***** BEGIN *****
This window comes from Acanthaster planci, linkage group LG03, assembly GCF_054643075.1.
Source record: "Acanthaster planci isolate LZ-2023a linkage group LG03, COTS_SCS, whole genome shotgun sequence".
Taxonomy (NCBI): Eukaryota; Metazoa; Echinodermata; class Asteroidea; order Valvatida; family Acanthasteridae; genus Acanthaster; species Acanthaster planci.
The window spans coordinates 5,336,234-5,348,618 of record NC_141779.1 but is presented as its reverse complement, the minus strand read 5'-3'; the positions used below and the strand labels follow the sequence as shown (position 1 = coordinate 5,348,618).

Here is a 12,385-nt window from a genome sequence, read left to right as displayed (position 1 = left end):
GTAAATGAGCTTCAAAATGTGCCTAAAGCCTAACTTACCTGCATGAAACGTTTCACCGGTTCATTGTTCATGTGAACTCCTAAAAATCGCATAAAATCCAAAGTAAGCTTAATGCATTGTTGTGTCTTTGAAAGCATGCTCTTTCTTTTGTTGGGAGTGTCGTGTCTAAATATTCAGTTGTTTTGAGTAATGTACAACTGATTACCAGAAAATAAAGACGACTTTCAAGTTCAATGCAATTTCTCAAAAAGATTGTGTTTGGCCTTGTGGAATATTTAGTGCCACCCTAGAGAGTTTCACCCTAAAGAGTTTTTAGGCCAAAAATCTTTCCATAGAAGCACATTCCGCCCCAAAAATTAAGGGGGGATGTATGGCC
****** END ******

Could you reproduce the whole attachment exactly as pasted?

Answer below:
This window comes from Acanthaster planci, linkage group LG03, assembly GCF_054643075.1.
Source record: "Acanthaster planci isolate LZ-2023a linkage group LG03, COTS_SCS, whole genome shotgun sequence".
Taxonomy (NCBI): Eukaryota; Metazoa; Echinodermata; class Asteroidea; order Valvatida; family Acanthasteridae; genus Acanthaster; species Acanthaster planci.
The window spans coordinates 5,336,234-5,348,618 of record NC_141779.1 but is presented as its reverse complement, the minus strand read 5'-3'; the positions used below and the strand labels follow the sequence as shown (position 1 = coordinate 5,348,618).

Here is a 12,385-nt window from a genome sequence, read left to right as displayed (position 1 = left end):
GTAAATGAGCTTCAAAATGTGCCTAAAGCCTAACTTACCTGCATGAAACGTTTCACCGGTTCATTGTTCATGTGAACTCCTAAAAATCGCATAAAATCCAAAGTAAGCTTAATGCATTGTTGTGTCTTTGAAAGCATGCTCTTTCTTTTGTTGGGAGTGTCGTGTCTAAATATTCAGTTGTTTTGAGTAATGTACAACTGATTACCAGAAAATAAAGACGACTTTCAAGTTCAATGCAATTTCTCAAAAAGATTGTGTTTGGCCTTGTGGAATATTTAGTGCCACCCTAGAGAGTTTCACCCTAAAGAGTTTTTAGGCCAAAAATCTTTCCATAGAAGCACATTCCGCCCCAAAAATTAAGGGGGGATGTATGGCC